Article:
And yet against this dreary backdrop director Bryan Singer has set one of the most exciting and satisfying of comic book tales. Again, that’s the point and the appeal of these X-Men stories in the first place: to dramatize the dehumanization of these heroes and anti-heroes, and deify them at the same time. As tension mounts, and history changes dramatically and heroes rise and fall, even the tiniest of victories is made more satisfying, and even the tiniest of jokes is a welcome relief. Wolverine on a waterbed is a gag that ends up going nowhere, but fish back into water jokes about Pong and Star Trek are funnier than they probably should be. And the sudden injection of frantic energy into the cast, courtesy of a deliciously smug Evan Peters as the silver speedster Quicksilver, is a wonderful action centerpiece. Which makes it all the more disappointing when Quicksilver suddenly and unceremoniously leaves the film for no reason whatsoever.
Bryan Singer’s greatest strength as a filmmaker is arguably his ability to keep multiple plates spinning at the same time – a must in films about superhero teams – but his strength is also a weakness: it only calls more attention to the things that X-Men: Days of Future Past is lacking. The story is all exposition and yet never exposes quite enough, leaving many important and distracting questions either unanswered or answered in incredibly dumb ways. The mechanism that sends Wolverine back in time completely changes the powers of an existing character and makes no sense whatsoever. The event he goes back in time to change contradicts every single event from X-Men 1, 2 and 3. Wolverine’s claws are inexplicably adamantium in the future even though they were cut off in last summer’s The Wolverine. And the conclusion, without spoiling it, suffers from Time Travelitis: a rare but unfortunate condition that renders the head so damned itchy that it has to be immediately and forcefully scratched.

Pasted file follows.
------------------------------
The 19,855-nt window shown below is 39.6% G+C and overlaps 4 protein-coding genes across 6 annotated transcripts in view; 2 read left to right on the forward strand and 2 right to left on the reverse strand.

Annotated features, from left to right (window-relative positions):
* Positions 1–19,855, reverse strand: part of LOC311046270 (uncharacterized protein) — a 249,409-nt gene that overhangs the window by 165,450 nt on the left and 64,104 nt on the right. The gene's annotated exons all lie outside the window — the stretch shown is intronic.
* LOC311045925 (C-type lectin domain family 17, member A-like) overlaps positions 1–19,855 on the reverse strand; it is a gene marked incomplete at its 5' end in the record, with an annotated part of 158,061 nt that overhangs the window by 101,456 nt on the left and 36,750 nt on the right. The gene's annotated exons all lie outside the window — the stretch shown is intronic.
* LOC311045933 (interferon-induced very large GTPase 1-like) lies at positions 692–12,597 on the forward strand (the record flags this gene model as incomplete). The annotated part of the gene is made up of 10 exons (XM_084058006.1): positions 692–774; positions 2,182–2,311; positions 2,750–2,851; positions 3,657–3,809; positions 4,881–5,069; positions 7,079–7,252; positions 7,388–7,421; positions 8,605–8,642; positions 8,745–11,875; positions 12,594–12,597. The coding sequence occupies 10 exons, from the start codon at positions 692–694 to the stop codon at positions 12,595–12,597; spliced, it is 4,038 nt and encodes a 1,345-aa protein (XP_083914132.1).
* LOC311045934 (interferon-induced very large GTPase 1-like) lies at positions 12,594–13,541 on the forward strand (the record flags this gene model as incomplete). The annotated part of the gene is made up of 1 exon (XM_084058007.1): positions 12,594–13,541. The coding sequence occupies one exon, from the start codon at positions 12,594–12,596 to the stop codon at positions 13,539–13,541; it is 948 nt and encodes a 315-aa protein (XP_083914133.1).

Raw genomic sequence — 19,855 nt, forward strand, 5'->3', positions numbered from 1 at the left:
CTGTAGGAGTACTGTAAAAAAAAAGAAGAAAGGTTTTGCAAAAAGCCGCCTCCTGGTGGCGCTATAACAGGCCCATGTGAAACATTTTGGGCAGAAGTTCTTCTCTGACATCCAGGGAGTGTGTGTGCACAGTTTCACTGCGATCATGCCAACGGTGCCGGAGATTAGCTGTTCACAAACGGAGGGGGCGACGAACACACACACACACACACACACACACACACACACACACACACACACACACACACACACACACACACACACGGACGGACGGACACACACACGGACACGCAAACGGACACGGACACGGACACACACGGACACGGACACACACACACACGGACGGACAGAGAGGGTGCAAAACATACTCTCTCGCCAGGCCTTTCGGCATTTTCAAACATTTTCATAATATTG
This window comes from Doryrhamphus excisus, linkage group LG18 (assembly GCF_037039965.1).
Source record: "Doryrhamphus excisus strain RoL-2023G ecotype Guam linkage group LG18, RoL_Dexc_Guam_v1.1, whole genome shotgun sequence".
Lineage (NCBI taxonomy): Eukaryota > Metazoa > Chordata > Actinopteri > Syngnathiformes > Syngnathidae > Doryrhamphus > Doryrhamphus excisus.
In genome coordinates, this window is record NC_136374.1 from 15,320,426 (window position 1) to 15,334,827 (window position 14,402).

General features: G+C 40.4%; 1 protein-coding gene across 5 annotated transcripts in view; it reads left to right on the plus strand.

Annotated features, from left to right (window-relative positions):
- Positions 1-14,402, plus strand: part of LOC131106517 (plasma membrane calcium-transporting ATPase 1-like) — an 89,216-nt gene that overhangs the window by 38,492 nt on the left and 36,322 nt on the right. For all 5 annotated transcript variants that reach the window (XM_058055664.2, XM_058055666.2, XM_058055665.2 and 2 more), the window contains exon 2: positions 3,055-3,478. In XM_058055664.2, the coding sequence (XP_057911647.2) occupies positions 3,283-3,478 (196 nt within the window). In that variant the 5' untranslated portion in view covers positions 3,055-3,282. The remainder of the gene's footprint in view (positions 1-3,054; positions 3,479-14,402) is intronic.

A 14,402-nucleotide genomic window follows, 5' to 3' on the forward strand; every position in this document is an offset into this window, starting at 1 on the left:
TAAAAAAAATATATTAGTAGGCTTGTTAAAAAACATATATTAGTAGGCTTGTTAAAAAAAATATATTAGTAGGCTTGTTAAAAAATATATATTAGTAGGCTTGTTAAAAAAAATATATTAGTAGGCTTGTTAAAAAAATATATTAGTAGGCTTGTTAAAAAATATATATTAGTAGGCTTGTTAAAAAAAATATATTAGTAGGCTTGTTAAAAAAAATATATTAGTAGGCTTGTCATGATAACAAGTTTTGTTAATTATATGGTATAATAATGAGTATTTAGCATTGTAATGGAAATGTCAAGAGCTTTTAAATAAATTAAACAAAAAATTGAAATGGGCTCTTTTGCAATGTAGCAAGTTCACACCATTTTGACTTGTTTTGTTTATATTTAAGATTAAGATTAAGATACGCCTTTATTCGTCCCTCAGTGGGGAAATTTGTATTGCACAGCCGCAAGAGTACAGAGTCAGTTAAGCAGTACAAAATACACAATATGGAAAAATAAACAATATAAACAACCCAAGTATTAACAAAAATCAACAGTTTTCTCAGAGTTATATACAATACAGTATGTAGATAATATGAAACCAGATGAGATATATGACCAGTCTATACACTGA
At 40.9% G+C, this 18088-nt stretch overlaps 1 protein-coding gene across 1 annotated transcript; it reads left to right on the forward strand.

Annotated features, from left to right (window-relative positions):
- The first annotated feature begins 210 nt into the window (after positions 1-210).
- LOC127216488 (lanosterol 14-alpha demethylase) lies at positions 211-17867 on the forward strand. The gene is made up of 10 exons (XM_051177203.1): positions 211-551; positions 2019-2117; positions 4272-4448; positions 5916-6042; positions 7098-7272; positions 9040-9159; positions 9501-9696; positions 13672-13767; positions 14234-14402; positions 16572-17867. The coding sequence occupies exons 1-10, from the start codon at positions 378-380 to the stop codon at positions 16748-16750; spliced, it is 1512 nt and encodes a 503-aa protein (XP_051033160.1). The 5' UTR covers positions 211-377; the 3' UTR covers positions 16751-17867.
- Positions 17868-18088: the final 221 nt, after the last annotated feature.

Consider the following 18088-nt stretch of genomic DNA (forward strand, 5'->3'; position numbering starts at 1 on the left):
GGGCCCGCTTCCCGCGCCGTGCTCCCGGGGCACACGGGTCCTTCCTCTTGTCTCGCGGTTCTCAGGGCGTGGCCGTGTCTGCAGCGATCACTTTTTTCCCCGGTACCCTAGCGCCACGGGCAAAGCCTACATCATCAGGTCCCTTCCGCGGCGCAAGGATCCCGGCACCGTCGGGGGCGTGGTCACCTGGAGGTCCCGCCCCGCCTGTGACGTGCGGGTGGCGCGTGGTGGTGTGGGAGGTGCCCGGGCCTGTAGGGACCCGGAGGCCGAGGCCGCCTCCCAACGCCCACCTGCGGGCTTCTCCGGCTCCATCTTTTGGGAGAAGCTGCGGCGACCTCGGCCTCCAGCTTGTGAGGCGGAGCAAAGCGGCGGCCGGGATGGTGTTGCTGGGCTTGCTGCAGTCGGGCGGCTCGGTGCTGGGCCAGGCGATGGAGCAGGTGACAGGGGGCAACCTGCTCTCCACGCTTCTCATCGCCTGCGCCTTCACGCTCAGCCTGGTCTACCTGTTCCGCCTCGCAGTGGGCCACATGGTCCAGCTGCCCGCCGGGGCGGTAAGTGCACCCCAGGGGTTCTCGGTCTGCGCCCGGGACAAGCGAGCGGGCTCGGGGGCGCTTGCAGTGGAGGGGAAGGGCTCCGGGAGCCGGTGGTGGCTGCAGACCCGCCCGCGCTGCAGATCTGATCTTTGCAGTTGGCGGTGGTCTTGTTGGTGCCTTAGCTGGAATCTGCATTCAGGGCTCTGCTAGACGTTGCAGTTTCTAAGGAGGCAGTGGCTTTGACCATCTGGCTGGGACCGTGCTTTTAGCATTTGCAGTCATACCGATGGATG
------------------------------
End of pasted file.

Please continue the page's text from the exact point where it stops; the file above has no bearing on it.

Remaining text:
But before the scalp can be threatened with an apocalypse of its own, X-Men: Days of Future Past proves itself to be one of the best films in this admittedly slapdash series. Even the best of the X-Men movies tend to be good in spite of themselves: so many plot holes throughout the series and so many characters reintroduced in different timelines and at different ages only lends credence to the theory that nobody at the studio has been paying attention to the story of these films as a whole, and that they have been treating every single movie like a soft reboot where nothing that happened before or could possibly happen later matters. But one doesn’t get that sense from X-Men: Days of Future Past. This latest film may ignore the past (pretty ironic for a time travel movie) but it does seem to be laying groundwork for future films that may work better than ever before and finally right this ship.
The future looks bright indeed… unless you’re a mutant, of course. So here’s to 15 more years of man’s inhumanity to superman played as blockbuster matinee entertainment for children. The X-Men universe is now and probably always will be a contradiction, but when done right, it’s still a fun way to spend an afternoon.